An investigation by Cumbria Constabulary's professional standards department found he used police systems inappropriately to gain information about three women.
He also threatened the fairness of a future trial when he attempted to gain favour with another woman when he showed her a photograph of a person who had allegedly attacked her.
Fisher, of Cockermouth, also gave cash and alcohol to one woman who was living in a hostel. He also offered to pay her drug debts in return for sex.
Although the inquiry overseen by the Independent Police Complaints Commission (IPCC) found the relationships were consensual, it concluded that Fisher, who worked in the force's public protection unit, had still abused his position as a police officer between 2008 and 2010.
A jury at Carlisle Crown Court yesterday found him guilty of five counts of misconduct in a public office following a three-week trial. He was cleared of three similar counts.
IPCC commissioner Ms Naseem Malik said after the verdict: "Fisher totally abused his position of trust to target vulnerable women for his own sexual gratification.
"I must praise the bravery of the five women who have stood up in court to give evidence against him. I must also praise Cumbria Constabulary for conducting a rigorous investigation.
"Fisher used police records and the contacts he made totally inappropriately.
"He was a police officer who should have been helping these women by doing the job he was paid to do.
"Instead, he seemed to regard his job as something that gave him opportunities to forge relationships to meet his sexual needs.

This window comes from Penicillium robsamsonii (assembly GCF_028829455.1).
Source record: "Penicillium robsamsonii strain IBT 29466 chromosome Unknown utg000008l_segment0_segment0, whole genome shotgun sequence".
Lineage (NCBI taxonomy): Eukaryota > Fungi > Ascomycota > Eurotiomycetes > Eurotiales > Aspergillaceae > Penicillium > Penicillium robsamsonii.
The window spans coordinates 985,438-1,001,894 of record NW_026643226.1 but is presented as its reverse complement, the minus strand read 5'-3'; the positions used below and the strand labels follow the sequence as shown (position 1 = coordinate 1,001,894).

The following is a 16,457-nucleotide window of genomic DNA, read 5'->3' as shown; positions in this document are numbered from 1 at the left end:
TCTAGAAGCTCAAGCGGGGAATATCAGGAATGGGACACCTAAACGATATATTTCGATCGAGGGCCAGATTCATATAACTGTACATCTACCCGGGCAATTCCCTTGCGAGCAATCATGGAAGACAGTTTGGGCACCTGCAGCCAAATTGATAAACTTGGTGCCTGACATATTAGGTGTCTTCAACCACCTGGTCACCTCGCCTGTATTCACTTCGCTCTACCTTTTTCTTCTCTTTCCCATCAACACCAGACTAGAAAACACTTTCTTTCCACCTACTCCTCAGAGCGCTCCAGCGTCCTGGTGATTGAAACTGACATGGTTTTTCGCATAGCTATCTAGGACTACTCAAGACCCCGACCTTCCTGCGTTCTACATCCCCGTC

"Today's verdict has finally put an end to Fisher's activities."
Cumbria's Deputy Chief Constable Stuart Hyde said: "We are sorry for the distress caused to Fisher's victims while he was a serving police officer.
"We acknowledge their bravery and thank them for bringing his misconduct to our attention so that we could take action.
"We are disappointed by Fisher's behaviour - he abused his position of trust and failed in his role to protect vulnerable members of the community.
"Police officers are not above the law and we expect our officers to conduct themselves lawfully and appropriately, inside work and out.
"By the very nature of their roles, police officers and staff have access to sensitive information, and we take our responsibility to protect that information seriously.
"This case highlights the consequences of abusing that trust and shows how robustly the Constabulary deals with breaches of data protection.
"Fisher's behaviour was not representative of Cumbria Constabulary and he can now contemplate his actions while he awaits sentence."
Fisher was remanded in custody and will be sentenced today.